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As Europe experiences heatwaves and wildfires, concerns are mounting about the spread of viruses typically associated with warmer climates. Alert has been sounded about the Crimean-Congo Haemorrhagic fever (CCHF) an infection spread by ticks.

What is CCHF?

  • CCHF is a viral haemorrhagic fever transmitted by ticks and contact with viremic animal tissues.
  • It poses a threat to public health due to its potential for epidemics, high case fatality ratio (10-40%), according to the World Health Organization (WHO). and difficulty in prevention and treatment.

CCHF Symptoms and Cure:

  • Symptoms include fever, muscle ache, dizziness, headache, abdominal pain, and mood swings.
  • There is no vaccine available, and treatment primarily focuses on symptom management.
  • The antiviral drug ribavirin has shown potential benefits in treating CCHF infection.


  • CCHF virus is primarily transmitted through tick bites or contact with infected animal blood or tissues during and after slaughter.
  • Human-to-human transmission can occur through close contact with infected individuals or improper sterilization of medical equipment.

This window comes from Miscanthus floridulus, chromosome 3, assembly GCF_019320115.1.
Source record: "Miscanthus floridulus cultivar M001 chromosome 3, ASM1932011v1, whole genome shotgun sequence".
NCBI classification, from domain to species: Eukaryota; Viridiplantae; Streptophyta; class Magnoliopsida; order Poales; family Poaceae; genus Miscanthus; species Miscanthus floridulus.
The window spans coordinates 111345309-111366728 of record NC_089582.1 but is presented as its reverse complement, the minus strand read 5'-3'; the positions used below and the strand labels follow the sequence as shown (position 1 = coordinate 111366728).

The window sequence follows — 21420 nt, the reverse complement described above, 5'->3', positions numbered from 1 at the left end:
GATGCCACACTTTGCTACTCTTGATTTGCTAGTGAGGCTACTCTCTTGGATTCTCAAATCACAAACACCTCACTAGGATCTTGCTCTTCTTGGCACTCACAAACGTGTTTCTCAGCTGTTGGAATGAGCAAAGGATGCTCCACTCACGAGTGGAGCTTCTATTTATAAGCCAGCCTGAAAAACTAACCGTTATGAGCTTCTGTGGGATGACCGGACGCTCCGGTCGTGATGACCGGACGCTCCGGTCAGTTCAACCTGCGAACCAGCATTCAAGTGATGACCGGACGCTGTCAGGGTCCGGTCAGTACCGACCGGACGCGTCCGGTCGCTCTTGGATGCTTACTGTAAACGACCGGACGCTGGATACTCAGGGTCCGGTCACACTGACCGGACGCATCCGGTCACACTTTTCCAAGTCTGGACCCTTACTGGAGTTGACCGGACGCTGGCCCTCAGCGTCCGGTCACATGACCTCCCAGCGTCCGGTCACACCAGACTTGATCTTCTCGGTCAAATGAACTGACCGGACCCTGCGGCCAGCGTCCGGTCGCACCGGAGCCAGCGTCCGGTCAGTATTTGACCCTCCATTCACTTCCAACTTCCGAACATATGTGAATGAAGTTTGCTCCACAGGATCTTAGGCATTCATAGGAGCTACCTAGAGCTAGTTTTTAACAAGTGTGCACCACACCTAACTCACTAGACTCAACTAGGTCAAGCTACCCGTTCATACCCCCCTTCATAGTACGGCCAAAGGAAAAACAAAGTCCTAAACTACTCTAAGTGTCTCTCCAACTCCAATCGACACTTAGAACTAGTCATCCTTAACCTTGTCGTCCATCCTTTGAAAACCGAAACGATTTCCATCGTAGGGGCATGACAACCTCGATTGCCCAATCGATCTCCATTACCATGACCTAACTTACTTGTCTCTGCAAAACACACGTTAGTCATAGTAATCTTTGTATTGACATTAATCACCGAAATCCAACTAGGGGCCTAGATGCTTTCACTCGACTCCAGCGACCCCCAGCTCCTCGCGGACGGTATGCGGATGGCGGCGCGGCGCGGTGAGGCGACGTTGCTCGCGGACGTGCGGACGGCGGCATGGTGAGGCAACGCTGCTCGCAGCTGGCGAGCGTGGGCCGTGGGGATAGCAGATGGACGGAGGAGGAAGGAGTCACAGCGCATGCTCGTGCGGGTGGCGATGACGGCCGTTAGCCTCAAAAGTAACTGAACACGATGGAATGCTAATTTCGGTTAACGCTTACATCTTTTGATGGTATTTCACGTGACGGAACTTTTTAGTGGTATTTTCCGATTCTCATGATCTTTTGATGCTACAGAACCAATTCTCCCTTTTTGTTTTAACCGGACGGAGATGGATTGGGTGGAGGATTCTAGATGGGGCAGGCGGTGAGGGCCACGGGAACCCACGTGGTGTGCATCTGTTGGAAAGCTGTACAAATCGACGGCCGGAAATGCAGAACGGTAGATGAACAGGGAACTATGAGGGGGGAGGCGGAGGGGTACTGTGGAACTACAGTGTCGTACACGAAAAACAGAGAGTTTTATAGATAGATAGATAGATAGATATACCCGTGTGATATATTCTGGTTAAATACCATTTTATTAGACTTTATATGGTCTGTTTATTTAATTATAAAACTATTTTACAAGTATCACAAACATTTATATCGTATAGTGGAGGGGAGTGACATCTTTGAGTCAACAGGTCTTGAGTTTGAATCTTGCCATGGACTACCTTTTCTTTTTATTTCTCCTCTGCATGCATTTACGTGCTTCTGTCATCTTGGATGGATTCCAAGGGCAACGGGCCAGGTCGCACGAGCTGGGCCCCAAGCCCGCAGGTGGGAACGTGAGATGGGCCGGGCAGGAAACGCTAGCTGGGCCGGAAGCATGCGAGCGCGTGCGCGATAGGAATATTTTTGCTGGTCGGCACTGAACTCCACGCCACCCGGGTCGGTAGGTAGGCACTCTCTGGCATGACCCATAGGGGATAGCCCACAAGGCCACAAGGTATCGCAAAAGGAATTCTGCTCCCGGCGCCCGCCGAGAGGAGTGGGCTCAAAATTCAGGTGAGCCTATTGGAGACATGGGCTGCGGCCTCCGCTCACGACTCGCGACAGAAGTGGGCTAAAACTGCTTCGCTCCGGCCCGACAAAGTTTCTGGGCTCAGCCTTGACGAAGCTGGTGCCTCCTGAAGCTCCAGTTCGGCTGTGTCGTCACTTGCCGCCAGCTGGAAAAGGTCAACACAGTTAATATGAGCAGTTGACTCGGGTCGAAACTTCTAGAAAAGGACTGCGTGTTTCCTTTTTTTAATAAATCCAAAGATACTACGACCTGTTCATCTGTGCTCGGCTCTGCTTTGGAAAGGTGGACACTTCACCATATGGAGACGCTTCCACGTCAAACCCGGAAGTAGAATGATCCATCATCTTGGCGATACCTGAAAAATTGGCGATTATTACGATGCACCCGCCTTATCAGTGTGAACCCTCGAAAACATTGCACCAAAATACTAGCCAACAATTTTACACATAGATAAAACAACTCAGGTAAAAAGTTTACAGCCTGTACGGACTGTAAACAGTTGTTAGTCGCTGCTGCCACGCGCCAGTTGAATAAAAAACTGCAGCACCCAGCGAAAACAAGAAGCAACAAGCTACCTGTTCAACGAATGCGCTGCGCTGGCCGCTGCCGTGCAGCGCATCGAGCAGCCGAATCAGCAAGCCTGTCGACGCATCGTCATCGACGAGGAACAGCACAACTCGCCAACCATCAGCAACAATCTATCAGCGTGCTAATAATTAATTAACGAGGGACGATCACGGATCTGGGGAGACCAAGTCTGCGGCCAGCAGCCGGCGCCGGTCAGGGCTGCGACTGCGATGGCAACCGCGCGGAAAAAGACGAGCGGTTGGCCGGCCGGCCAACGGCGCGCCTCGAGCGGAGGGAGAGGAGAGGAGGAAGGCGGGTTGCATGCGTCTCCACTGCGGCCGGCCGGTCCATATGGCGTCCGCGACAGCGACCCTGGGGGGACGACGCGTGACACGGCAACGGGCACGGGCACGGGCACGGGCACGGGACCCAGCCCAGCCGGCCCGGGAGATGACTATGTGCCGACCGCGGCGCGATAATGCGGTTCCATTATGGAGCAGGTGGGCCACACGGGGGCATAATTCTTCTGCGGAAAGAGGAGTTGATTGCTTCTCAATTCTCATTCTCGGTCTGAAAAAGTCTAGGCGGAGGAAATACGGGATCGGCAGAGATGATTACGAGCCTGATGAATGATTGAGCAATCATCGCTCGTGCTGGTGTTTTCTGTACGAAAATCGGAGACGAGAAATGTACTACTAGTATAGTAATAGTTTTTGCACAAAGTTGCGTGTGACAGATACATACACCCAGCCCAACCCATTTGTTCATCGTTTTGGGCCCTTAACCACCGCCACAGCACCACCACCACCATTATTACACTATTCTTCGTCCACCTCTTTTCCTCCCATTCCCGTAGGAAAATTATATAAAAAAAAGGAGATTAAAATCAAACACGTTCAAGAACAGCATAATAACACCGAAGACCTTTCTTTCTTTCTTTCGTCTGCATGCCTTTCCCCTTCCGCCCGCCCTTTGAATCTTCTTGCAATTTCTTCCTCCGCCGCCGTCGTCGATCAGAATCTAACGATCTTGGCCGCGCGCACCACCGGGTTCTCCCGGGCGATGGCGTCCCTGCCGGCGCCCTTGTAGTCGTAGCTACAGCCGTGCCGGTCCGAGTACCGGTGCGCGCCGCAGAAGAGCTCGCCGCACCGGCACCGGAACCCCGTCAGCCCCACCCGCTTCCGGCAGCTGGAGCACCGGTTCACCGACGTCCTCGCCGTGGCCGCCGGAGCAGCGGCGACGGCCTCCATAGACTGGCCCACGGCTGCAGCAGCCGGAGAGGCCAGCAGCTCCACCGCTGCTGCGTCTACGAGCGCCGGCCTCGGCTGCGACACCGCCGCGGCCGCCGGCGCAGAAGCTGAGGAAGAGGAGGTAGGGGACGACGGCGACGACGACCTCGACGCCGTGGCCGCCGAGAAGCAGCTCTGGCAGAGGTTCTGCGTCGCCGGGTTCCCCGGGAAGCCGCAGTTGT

Prevention and Control of CCHF:

  • Controlling CCHF in animals and ticks is difficult due to unnoticed tick-animal-tick cycle and widespread tick vectors.
  • Measures can be taken to ensure that animals remain tick-free for 14 days in a quarantine station before slaughter.
  • There are no vaccines available for use in animals.
  • The only way to reduce infection in people is by raising awareness of the risk factors and educating people about the measures they can take to reduce exposure to the virus.
  • Wear protective clothing (long sleeves, long trousers) and light-colored clothing to allow easy detection of ticks on clothes.
  • Avoid close physical contact with CCHF-infected people.
  • Wear gloves and protective equipment when taking care of ill people.


Spread of CCHF - Initially endemic to Africa, the Balkan countries, the Middle East, and parts of Asia, CCHF has been spreading northward and westward in Europe. Reported cases have emerged in Spain, Russia, Turkey, and the UK.

Climate Change and Disease Spread Climate change plays a role in the expansion of pathogens into new territories. Warmer temperatures and altered habitats allow ticks and other insects to thrive in previously unsuitable regions. Changes in water habitats and animal migration patterns contribute to disease spread.